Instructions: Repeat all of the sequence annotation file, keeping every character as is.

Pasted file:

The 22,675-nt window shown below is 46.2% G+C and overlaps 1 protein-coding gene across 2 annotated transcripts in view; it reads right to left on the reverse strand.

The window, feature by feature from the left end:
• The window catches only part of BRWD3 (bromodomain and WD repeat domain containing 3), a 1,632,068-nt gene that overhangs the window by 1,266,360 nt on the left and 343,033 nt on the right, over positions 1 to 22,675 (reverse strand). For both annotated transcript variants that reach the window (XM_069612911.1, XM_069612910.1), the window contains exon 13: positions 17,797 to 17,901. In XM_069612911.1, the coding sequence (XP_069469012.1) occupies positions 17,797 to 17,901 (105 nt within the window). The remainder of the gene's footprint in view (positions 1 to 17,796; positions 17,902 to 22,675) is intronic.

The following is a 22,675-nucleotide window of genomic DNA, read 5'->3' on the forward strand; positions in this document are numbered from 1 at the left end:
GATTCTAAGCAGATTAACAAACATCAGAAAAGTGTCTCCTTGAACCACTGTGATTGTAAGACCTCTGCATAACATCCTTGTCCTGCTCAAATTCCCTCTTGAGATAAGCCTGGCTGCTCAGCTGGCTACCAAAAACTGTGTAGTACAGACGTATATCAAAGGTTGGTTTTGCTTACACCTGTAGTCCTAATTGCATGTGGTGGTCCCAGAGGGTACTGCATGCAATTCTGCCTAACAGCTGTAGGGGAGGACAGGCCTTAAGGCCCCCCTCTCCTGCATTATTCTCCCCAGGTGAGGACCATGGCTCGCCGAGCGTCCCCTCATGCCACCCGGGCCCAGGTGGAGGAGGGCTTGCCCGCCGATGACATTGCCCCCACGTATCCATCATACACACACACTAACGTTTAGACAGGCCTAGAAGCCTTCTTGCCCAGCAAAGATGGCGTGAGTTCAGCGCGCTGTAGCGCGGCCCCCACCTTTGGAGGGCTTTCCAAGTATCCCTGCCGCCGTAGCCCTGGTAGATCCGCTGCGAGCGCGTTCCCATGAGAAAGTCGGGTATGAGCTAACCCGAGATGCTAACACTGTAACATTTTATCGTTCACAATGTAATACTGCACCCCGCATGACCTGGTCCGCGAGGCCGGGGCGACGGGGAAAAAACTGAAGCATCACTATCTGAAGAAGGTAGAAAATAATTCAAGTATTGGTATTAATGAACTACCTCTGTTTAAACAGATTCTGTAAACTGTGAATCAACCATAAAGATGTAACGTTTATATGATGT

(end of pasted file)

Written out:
The 22,675-nt window shown below is 46.2% G+C and overlaps 1 protein-coding gene across 2 annotated transcripts in view; it reads right to left on the reverse strand.

The window, feature by feature from the left end:
• The window catches only part of BRWD3 (bromodomain and WD repeat domain containing 3), a 1,632,068-nt gene that overhangs the window by 1,266,360 nt on the left and 343,033 nt on the right, over positions 1 to 22,675 (reverse strand). For both annotated transcript variants that reach the window (XM_069612911.1, XM_069612910.1), the window contains exon 13: positions 17,797 to 17,901. In XM_069612911.1, the coding sequence (XP_069469012.1) occupies positions 17,797 to 17,901 (105 nt within the window). The remainder of the gene's footprint in view (positions 1 to 17,796; positions 17,902 to 22,675) is intronic.

The following is a 22,675-nucleotide window of genomic DNA, read 5'->3' on the forward strand; positions in this document are numbered from 1 at the left end:
GATTCTAAGCAGATTAACAAACATCAGAAAAGTGTCTCCTTGAACCACTGTGATTGTAAGACCTCTGCATAACATCCTTGTCCTGCTCAAATTCCCTCTTGAGATAAGCCTGGCTGCTCAGCTGGCTACCAAAAACTGTGTAGTACAGACGTATATCAAAGGTTGGTTTTGCTTACACCTGTAGTCCTAATTGCATGTGGTGGTCCCAGAGGGTACTGCATGCAATTCTGCCTAACAGCTGTAGGGGAGGACAGGCCTTAAGGCCCCCCTCTCCTGCATTATTCTCCCCAGGTGAGGACCATGGCTCGCCGAGCGTCCCCTCATGCCACCCGGGCCCAGGTGGAGGAGGGCTTGCCCGCCGATGACATTGCCCCCACGTATCCATCATACACACACACTAACGTTTAGACAGGCCTAGAAGCCTTCTTGCCCAGCAAAGATGGCGTGAGTTCAGCGCGCTGTAGCGCGGCCCCCACCTTTGGAGGGCTTTCCAAGTATCCCTGCCGCCGTAGCCCTGGTAGATCCGCTGCGAGCGCGTTCCCATGAGAAAGTCGGGTATGAGCTAACCCGAGATGCTAACACTGTAACATTTTATCGTTCACAATGTAATACTGCACCCCGCATGACCTGGTCCGCGAGGCCGGGGCGACGGGGAAAAAACTGAAGCATCACTATCTGAAGAAGGTAGAAAATAATTCAAGTATTGGTATTAATGAACTACCTCTGTTTAAACAGATTCTGTAAACTGTGAATCAACCATAAAGATGTAACGTTTATATGATGT